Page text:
Saving the Last Best Hope of Earth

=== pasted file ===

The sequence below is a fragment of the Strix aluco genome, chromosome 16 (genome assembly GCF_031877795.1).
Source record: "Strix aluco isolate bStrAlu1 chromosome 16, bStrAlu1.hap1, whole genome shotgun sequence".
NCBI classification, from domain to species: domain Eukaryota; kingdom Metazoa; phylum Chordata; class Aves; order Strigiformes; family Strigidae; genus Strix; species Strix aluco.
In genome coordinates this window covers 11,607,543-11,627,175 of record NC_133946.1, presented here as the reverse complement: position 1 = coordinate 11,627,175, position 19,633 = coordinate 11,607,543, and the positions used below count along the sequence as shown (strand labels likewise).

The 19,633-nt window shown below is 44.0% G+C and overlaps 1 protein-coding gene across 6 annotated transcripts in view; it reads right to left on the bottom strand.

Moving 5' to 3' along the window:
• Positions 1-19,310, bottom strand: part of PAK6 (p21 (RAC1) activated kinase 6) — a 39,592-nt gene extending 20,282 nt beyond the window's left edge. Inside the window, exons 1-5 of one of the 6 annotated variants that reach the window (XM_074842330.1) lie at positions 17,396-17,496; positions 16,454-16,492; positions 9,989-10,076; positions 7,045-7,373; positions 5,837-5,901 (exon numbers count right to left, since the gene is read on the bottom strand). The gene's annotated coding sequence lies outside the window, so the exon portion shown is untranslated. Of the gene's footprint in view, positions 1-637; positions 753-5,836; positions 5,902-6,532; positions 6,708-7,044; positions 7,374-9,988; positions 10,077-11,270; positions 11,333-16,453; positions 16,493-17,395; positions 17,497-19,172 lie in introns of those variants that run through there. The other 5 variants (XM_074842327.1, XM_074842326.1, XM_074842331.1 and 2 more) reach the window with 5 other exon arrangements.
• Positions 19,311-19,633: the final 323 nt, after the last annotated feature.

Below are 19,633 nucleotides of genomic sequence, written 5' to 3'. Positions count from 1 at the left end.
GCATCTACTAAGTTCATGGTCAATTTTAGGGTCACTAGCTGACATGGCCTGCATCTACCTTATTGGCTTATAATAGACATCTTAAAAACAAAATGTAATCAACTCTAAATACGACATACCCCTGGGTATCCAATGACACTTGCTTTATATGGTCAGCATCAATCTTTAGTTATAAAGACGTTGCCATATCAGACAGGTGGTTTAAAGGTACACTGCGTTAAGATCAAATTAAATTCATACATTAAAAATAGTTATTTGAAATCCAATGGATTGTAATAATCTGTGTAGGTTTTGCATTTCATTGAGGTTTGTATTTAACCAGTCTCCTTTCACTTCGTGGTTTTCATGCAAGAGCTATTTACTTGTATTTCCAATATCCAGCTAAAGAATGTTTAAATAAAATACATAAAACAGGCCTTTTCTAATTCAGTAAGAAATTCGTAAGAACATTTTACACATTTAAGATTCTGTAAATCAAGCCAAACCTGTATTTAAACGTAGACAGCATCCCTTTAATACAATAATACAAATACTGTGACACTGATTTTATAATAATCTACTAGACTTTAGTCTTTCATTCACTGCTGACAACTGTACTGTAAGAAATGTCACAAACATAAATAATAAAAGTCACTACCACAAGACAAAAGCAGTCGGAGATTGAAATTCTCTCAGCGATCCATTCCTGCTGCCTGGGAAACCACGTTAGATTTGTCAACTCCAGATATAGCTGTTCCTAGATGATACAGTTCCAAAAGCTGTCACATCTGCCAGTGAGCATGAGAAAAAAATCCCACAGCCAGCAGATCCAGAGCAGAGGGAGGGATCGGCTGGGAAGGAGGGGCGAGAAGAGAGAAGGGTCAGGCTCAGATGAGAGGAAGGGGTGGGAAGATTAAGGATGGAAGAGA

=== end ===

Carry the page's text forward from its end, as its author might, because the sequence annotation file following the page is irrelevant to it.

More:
Like George Washington’s, Lincoln’s faith has been closely scrutinized, hotly debated, and often misunderstood. Both men attributed their success in war to divine providence, proclaimed days of public thanksgiving and prayer as president, rarely mentioned Jesus, and were intensely private about their personal beliefs. Lincoln was never baptized, never received communion, and never joined a church, but he had a thorough knowledge of the Bible and peppered his speeches with biblical references and allusions. Lincoln cited the Scriptures and discussed theologically significant questions in his addresses more than the avowedly Christian statesmen of the late 19th and early 20th centuries. Some friends and associates claimed he remained an unbeliever all his life who attended church and employed religious language to win voters, gain support for policies, and convince Americans to trust him. Others who knew the 16th president equally well contended that he became an orthodox Christian who regularly read the Bible, prayed habitually, and frequently used scriptural passages and illustrations to express his personal convictions. Many investigators conclude that in his later years Lincoln had a profound sense of God’s presence, accepted many central scriptural tenets, and valiantly strove to follow Christian ethics. Through years of wrestling with God, Lincoln developed a deep but unconventional faith. Although he did not become a born-again evangelical, he became increasingly receptive to Protestant orthodoxy. More than any other 19th-century president, he became known for seeking to base public policies on scriptural principles. Lincoln’s religious views helped shape his political philosophy and actions, most notably the way he dealt with slavery and interpreted the Civil War. After his assassination, Lincoln was deeply mourned and frequently eulogized as a martyr who offered a redeeming sacrifice for the nation’s sins. He became the second great hero of the nation’s civil religion.
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